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Martha Stewart Weddings, Fall 2004

Great care is taken in choosing the perfect wedding stationery -- couples ponder details from the level of formality to the flourishes of the typeface. The method of printing should be no less important, as it can enliven the design exquisitely. That is certainly the case with letterpress. Though the fine detailing of engraving results in the most traditional style, letterpress has grown in popularity. In this centuries-old printing craft, blocks or plates of raised type are inked and pressed deep into the paper, giving words and images a grooved texture you can't help but touch.

Letterpress technology has come a long way since its earliest form, which relied on carved wooden blocks; now any script or design can be scanned into or created on a computer to make a plate, yet much of the process is still done by hand. Despite its old-fashioned appeal, letterpress lends itself well to the many colors and whimsical patterns of today's invitations. And it needn't be limited to stationery: Coasters, matchbooks, even favor boxes are great candidates for letterpress because of the thickness of their paper.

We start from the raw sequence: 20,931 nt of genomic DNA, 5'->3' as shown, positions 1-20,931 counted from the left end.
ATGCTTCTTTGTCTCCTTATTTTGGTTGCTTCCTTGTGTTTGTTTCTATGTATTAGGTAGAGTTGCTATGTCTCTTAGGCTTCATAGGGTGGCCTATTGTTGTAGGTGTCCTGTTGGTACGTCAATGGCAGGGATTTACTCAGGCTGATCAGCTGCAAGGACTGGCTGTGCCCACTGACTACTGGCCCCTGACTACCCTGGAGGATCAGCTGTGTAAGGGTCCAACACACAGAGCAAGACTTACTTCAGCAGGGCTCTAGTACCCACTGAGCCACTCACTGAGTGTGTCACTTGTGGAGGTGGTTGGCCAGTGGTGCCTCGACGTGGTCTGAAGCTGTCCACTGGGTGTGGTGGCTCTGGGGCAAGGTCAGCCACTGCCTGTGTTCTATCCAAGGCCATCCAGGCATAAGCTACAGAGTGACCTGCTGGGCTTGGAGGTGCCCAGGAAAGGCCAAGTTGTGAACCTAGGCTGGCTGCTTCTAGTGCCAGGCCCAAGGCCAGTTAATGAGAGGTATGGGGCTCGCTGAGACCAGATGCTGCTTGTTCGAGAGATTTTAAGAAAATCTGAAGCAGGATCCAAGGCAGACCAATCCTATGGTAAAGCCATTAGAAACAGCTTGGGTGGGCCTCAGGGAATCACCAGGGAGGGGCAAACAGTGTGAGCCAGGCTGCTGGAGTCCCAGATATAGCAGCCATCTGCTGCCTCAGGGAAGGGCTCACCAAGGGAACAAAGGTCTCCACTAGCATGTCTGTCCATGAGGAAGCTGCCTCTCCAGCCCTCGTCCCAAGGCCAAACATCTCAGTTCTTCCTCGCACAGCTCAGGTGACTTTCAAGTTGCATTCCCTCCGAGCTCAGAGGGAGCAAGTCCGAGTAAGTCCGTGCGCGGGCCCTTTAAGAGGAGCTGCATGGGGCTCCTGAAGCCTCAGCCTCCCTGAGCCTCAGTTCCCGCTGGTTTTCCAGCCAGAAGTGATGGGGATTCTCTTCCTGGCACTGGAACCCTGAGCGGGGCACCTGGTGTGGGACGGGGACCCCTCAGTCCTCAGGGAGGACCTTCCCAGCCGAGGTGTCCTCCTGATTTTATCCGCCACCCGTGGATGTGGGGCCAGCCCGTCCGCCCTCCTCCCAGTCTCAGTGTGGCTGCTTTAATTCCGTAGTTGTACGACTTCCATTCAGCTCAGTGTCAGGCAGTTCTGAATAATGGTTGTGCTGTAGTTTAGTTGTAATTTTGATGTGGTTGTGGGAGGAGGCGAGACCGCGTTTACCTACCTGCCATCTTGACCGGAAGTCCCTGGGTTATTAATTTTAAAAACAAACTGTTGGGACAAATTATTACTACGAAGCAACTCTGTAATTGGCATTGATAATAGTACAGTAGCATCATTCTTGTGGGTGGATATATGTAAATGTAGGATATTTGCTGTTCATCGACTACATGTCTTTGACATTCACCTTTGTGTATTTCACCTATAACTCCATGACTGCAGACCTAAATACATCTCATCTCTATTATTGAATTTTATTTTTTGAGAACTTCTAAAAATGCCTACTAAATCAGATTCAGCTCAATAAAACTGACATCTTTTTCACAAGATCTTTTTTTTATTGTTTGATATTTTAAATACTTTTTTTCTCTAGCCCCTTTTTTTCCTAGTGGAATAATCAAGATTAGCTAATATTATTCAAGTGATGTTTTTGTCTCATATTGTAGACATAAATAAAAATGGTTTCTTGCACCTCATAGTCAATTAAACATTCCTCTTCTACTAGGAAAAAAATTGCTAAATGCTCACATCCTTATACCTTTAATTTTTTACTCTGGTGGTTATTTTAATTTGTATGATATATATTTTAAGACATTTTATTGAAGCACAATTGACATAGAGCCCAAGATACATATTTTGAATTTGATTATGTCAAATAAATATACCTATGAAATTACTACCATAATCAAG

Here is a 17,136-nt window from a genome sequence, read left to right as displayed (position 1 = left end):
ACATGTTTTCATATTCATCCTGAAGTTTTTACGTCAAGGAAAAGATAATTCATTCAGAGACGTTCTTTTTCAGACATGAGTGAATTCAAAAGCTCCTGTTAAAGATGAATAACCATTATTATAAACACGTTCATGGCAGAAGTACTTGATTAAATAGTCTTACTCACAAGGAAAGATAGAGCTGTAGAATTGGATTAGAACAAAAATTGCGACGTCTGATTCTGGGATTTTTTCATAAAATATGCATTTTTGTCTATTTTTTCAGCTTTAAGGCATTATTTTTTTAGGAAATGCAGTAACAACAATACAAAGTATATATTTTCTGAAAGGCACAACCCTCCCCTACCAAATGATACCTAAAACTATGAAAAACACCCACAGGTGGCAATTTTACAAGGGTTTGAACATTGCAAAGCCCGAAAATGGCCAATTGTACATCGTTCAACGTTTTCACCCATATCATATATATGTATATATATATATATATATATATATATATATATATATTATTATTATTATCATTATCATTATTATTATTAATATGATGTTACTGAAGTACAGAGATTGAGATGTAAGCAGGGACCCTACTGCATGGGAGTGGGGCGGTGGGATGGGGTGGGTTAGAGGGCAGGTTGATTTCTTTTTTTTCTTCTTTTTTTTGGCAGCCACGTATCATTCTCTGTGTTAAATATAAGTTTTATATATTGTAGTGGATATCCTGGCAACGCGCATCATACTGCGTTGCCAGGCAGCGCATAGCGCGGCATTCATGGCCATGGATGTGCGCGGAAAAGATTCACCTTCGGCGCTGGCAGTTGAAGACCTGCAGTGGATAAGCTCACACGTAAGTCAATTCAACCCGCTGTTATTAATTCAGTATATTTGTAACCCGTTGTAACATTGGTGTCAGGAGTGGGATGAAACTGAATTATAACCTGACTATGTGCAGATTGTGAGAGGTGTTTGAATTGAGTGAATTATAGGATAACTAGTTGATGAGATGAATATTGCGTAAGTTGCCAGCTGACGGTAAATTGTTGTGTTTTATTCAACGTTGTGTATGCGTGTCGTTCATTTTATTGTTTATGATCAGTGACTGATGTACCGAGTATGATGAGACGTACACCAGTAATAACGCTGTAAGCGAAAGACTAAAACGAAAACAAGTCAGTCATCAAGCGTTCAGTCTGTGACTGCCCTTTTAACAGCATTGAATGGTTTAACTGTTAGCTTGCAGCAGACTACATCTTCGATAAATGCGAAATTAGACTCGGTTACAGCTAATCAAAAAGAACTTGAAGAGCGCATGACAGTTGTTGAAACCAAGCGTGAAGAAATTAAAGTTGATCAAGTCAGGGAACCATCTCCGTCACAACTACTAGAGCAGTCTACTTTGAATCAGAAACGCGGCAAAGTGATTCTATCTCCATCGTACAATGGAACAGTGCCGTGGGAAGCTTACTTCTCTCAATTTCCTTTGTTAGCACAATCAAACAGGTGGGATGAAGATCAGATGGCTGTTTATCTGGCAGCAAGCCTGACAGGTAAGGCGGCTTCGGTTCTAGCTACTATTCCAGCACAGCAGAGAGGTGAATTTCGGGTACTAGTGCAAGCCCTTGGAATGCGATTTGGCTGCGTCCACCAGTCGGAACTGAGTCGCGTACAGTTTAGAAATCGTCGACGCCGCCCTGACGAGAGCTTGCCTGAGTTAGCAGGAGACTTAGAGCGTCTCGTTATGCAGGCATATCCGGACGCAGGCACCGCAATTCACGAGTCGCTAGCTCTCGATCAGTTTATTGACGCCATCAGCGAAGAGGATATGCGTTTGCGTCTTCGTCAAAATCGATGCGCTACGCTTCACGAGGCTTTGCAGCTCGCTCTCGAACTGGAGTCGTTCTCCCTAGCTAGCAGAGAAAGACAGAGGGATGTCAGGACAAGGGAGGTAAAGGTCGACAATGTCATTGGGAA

Couples who wish to use letterpress should select an experienced printer and ask to see samples. "All of the ink should be in the floor of the impression and none on the sides, and it should be even in color," says Julie Holcomb, a California-based letterpress printer. She suggests using soft, dense paper, such as 100-percent cotton rag, because it takes impressions best. Letterpress is generally less expensive than engraving; it does, however, cost more than other kinds of printing, such as lithography (or offset), which produces crisp, flat type. With letterpress, though, you can literally feel the high quality.

One Color on White or Cream
One Color on Color
Multiple Colors

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